Wednesday, March 14, 2012
Encyclopedia Britannica to Shut Down Print Operations
From today’s New York Times:
In an acknowledgment of the realities of the digital age — and of competition from the Web site Wikipedia — Encyclopaedia Britannica will focus primarily on its online encyclopedias and educational curriculum for schools. The last print version is the 32-volume 2010 edition, which weighs 129 pounds and includes new entries on global warming and the Human Genome Project.
“It’s a rite of passage in this new era,” Jorge Cauz, the president of Encyclopaedia Britannica Inc., a company based in Chicago, said in an interview. “Some people will feel sad about it and nostalgic about it. But we have a better tool now. The Web site is continuously updated, it’s much more expansive and it has multimedia.” ...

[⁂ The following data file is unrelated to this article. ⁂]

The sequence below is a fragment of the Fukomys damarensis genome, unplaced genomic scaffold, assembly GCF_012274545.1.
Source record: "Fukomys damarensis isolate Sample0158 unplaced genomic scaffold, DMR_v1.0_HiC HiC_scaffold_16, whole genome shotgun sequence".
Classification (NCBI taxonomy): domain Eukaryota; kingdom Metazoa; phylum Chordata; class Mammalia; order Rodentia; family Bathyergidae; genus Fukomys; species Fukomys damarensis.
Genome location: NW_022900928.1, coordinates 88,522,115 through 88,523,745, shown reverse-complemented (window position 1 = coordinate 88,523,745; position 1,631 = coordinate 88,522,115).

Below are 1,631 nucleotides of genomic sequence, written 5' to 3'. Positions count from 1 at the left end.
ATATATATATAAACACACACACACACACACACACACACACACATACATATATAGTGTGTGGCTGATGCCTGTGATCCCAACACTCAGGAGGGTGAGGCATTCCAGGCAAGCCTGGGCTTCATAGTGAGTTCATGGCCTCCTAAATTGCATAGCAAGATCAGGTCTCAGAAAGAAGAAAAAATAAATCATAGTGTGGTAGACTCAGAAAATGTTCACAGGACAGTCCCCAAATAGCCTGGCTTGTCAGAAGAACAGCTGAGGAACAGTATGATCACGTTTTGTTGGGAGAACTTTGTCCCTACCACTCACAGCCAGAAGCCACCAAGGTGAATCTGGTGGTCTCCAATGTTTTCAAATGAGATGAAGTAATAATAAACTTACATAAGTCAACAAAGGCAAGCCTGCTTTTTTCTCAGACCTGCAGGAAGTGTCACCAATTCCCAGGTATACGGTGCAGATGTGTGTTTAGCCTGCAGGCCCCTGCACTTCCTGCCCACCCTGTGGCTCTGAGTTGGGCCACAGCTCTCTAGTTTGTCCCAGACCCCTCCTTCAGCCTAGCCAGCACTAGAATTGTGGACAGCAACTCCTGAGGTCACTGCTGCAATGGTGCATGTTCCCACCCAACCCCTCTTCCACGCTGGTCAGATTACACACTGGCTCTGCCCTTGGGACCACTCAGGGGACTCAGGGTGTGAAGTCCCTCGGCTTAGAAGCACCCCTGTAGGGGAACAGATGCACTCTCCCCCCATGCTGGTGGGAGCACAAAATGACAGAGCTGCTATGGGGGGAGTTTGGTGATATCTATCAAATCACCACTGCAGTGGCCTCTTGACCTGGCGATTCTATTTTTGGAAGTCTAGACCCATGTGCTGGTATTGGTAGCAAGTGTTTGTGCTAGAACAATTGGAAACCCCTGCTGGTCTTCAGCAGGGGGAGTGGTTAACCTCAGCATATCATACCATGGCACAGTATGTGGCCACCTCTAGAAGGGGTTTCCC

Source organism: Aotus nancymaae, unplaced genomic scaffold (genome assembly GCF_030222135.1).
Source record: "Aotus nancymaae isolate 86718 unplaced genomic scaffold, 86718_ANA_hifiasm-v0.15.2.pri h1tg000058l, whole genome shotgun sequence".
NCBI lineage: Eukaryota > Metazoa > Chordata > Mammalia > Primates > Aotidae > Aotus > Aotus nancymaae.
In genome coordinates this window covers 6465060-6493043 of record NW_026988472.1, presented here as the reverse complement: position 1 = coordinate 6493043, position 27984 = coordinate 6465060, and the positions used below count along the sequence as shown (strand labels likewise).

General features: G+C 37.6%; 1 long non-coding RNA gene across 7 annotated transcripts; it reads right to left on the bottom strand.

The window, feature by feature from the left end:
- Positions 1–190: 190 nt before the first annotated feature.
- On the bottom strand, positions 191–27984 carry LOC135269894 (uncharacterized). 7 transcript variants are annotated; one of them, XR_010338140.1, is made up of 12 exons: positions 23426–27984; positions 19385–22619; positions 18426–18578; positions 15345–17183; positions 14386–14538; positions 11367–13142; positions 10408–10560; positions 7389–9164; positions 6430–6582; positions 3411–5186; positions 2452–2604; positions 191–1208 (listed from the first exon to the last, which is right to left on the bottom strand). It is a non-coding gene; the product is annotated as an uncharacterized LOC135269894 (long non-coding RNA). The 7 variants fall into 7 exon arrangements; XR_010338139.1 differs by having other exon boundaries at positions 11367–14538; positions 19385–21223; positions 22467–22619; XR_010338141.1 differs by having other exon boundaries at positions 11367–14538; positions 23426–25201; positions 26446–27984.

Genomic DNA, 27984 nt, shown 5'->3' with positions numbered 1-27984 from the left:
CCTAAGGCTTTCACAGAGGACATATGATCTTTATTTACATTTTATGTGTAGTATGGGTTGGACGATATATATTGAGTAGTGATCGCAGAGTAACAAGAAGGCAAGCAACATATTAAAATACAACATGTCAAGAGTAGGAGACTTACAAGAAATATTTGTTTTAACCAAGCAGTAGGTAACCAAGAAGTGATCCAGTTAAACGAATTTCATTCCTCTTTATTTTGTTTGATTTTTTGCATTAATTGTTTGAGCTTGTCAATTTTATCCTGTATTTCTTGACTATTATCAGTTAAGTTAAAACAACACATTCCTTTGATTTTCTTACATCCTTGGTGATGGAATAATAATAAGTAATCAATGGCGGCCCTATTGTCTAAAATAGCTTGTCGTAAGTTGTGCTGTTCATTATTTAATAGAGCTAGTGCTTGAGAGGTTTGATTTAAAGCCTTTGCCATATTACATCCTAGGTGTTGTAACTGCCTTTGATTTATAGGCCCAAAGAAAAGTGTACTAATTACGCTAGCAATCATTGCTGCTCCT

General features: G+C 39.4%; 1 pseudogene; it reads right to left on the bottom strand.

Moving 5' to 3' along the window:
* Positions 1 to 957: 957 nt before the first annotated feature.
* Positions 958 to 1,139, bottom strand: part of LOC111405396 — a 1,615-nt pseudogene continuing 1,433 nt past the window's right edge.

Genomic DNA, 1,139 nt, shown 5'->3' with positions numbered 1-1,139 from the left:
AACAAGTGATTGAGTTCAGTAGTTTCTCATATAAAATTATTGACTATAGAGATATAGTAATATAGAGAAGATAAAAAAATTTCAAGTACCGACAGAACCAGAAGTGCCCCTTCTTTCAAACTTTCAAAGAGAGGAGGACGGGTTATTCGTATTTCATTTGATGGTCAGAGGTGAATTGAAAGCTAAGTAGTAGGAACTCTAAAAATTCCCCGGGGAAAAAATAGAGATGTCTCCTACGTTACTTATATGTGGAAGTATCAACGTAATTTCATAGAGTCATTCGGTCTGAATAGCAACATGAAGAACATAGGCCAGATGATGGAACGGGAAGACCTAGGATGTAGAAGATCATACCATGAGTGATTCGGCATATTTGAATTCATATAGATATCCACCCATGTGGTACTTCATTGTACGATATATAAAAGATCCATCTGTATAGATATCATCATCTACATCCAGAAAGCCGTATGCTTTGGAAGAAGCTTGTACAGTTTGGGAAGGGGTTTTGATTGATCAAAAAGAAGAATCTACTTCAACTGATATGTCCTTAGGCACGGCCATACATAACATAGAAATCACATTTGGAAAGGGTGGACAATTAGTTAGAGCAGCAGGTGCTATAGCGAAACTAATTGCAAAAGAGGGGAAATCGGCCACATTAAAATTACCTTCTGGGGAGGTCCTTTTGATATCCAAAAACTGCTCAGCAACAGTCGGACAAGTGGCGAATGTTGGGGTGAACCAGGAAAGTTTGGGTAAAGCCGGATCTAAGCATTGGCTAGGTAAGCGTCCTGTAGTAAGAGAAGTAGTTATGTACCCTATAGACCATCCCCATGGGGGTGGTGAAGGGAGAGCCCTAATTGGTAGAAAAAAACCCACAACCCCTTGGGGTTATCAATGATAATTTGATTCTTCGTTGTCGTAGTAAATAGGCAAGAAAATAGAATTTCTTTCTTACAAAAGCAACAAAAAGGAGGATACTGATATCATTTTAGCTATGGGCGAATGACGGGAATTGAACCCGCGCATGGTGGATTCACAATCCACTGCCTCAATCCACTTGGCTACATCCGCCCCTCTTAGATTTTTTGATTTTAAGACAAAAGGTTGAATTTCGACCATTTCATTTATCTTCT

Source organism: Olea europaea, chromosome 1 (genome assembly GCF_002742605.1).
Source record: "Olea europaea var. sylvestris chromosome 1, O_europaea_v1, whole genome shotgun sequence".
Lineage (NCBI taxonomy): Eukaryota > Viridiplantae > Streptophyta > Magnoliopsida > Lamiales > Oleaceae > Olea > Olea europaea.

Sales of the Britannica peaked in 1990, when 120,000 sets were sold in the United States. But now print encyclopedias account for less than 1 percent of the Britannica’s revenue. About 85 percent of revenue comes from selling curriculum products in subjects like math, science and the English language; 15 percent comes from subscriptions to the Web site, the company said.
About half a million households pay a $70 annual fee for the online subscription, which includes access to the full database of articles, videos, original documents and to the company’s mobile applications.
I still have my grandfather’s 11th, 12th, and 13th editions of Britannica.
Ah, the fabled 11th edition. . . .